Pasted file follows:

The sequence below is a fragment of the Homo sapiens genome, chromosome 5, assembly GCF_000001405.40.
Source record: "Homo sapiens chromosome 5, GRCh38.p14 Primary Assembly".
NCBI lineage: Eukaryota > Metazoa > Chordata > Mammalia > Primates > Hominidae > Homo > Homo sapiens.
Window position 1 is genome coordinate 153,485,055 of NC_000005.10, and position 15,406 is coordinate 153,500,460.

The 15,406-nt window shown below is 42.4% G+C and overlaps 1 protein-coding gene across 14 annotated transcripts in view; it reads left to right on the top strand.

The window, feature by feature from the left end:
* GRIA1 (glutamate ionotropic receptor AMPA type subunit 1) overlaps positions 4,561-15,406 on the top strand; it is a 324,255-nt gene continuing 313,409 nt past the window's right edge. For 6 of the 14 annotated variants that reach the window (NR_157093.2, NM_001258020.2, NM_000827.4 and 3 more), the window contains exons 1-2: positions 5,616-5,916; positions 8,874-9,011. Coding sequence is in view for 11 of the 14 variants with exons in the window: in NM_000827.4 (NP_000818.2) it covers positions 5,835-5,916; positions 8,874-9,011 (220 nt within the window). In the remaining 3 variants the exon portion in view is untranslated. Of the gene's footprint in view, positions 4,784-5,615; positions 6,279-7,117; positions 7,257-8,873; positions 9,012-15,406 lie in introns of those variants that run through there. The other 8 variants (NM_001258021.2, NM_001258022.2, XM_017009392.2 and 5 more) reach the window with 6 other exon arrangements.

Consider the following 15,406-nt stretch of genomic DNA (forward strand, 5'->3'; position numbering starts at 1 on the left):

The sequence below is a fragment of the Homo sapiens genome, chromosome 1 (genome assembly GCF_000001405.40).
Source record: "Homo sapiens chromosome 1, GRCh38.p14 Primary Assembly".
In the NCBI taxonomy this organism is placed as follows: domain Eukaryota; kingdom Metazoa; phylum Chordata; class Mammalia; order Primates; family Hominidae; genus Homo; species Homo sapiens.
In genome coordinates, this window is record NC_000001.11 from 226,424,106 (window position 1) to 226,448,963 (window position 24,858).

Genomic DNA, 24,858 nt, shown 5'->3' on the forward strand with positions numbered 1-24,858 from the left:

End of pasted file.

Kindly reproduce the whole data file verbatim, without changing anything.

The sequence below is a fragment of the Homo sapiens genome, chromosome 5, assembly GCF_000001405.40.
Source record: "Homo sapiens chromosome 5, GRCh38.p14 Primary Assembly".
NCBI lineage: Eukaryota > Metazoa > Chordata > Mammalia > Primates > Hominidae > Homo > Homo sapiens.
Window position 1 is genome coordinate 153,485,055 of NC_000005.10, and position 15,406 is coordinate 153,500,460.

The 15,406-nt window shown below is 42.4% G+C and overlaps 1 protein-coding gene across 14 annotated transcripts in view; it reads left to right on the top strand.

The window, feature by feature from the left end:
* GRIA1 (glutamate ionotropic receptor AMPA type subunit 1) overlaps positions 4,561-15,406 on the top strand; it is a 324,255-nt gene continuing 313,409 nt past the window's right edge. For 6 of the 14 annotated variants that reach the window (NR_157093.2, NM_001258020.2, NM_000827.4 and 3 more), the window contains exons 1-2: positions 5,616-5,916; positions 8,874-9,011. Coding sequence is in view for 11 of the 14 variants with exons in the window: in NM_000827.4 (NP_000818.2) it covers positions 5,835-5,916; positions 8,874-9,011 (220 nt within the window). In the remaining 3 variants the exon portion in view is untranslated. Of the gene's footprint in view, positions 4,784-5,615; positions 6,279-7,117; positions 7,257-8,873; positions 9,012-15,406 lie in introns of those variants that run through there. The other 8 variants (NM_001258021.2, NM_001258022.2, XM_017009392.2 and 5 more) reach the window with 6 other exon arrangements.

Consider the following 15,406-nt stretch of genomic DNA (forward strand, 5'->3'; position numbering starts at 1 on the left):

The sequence below is a fragment of the Homo sapiens genome, chromosome 1 (genome assembly GCF_000001405.40).
Source record: "Homo sapiens chromosome 1, GRCh38.p14 Primary Assembly".
In the NCBI taxonomy this organism is placed as follows: domain Eukaryota; kingdom Metazoa; phylum Chordata; class Mammalia; order Primates; family Hominidae; genus Homo; species Homo sapiens.
In genome coordinates, this window is record NC_000001.11 from 226,424,106 (window position 1) to 226,448,963 (window position 24,858).

Genomic DNA, 24,858 nt, shown 5'->3' on the forward strand with positions numbered 1-24,858 from the left: